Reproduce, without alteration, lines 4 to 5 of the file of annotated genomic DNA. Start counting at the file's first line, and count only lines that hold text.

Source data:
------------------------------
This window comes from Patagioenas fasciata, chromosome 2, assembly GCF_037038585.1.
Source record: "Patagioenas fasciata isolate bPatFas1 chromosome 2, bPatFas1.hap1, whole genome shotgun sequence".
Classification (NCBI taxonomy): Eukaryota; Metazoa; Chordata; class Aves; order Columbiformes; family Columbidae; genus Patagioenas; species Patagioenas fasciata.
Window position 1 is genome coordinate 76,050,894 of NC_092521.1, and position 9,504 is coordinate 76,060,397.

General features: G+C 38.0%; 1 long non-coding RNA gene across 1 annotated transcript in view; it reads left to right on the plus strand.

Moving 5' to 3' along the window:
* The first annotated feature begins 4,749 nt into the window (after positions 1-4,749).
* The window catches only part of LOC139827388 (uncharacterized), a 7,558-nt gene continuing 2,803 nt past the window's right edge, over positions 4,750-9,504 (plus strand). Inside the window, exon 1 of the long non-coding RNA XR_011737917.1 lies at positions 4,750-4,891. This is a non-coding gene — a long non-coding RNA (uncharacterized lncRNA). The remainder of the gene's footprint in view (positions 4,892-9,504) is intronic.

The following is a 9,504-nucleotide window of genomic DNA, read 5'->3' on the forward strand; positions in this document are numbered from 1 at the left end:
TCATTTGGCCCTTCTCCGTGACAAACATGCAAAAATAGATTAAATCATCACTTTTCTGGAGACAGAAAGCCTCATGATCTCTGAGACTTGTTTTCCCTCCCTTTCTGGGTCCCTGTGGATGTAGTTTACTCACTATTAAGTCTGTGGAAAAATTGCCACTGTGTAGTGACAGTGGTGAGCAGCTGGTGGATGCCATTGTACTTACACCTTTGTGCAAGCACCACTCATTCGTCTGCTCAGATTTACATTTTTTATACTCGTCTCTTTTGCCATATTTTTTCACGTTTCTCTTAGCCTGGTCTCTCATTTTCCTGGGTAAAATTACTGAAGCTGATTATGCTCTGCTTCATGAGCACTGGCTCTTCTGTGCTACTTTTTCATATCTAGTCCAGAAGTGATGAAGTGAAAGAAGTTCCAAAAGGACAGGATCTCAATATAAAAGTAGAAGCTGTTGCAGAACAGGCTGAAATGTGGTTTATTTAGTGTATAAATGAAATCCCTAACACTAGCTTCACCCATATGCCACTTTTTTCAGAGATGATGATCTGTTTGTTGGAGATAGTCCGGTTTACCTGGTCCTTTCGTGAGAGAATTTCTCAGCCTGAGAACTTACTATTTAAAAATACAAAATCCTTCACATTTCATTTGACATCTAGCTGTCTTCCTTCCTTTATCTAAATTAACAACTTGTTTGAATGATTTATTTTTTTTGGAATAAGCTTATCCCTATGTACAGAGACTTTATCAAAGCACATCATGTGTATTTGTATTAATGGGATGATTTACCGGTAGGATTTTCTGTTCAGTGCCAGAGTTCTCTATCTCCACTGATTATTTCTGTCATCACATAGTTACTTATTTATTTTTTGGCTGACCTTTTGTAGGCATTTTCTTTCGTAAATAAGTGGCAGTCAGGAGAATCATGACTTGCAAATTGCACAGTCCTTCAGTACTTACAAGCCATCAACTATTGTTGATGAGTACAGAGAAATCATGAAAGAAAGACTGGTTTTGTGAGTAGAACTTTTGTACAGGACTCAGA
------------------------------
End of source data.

Window position 1 is genome coordinate 76,050,894 of NC_092521.1, and position 9,504 is coordinate 76,060,397.

General features: G+C 38.0%; 1 long non-coding RNA gene across 1 annotated transcript in view; it reads left to right on the plus strand.